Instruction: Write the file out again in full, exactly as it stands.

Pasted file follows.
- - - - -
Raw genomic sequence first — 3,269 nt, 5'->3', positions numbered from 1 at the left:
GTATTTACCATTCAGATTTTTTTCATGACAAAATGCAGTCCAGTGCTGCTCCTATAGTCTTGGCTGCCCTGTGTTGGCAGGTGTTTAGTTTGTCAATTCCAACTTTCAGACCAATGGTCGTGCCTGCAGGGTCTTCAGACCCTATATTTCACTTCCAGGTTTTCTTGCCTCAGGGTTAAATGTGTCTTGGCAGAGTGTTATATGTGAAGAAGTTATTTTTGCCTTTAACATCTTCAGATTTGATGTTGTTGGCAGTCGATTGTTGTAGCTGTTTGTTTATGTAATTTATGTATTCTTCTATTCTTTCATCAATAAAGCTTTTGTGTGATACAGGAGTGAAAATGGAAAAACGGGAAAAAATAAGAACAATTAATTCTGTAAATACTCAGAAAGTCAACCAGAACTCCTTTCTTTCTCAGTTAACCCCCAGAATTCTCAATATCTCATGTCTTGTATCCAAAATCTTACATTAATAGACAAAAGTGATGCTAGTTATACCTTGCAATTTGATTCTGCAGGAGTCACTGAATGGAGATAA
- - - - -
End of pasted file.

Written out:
Raw genomic sequence first — 3,269 nt, 5'->3', positions numbered from 1 at the left:
GTATTTACCATTCAGATTTTTTTCATGACAAAATGCAGTCCAGTGCTGCTCCTATAGTCTTGGCTGCCCTGTGTTGGCAGGTGTTTAGTTTGTCAATTCCAACTTTCAGACCAATGGTCGTGCCTGCAGGGTCTTCAGACCCTATATTTCACTTCCAGGTTTTCTTGCCTCAGGGTTAAATGTGTCTTGGCAGAGTGTTATATGTGAAGAAGTTATTTTTGCCTTTAACATCTTCAGATTTGATGTTGTTGGCAGTCGATTGTTGTAGCTGTTTGTTTATGTAATTTATGTATTCTTCTATTCTTTCATCAATAAAGCTTTTGTGTGATACAGGAGTGAAAATGGAAAAACGGGAAAAAATAAGAACAATTAATTCTGTAAATACTCAGAAAGTCAACCAGAACTCCTTTCTTTCTCAGTTAACCCCCAGAATTCTCAATATCTCATGTCTTGTATCCAAAATCTTACATTAATAGACAAAAGTGATGCTAGTTATACCTTGCAATTTGATTCTGCAGGAGTCACTGAATGGAGATAA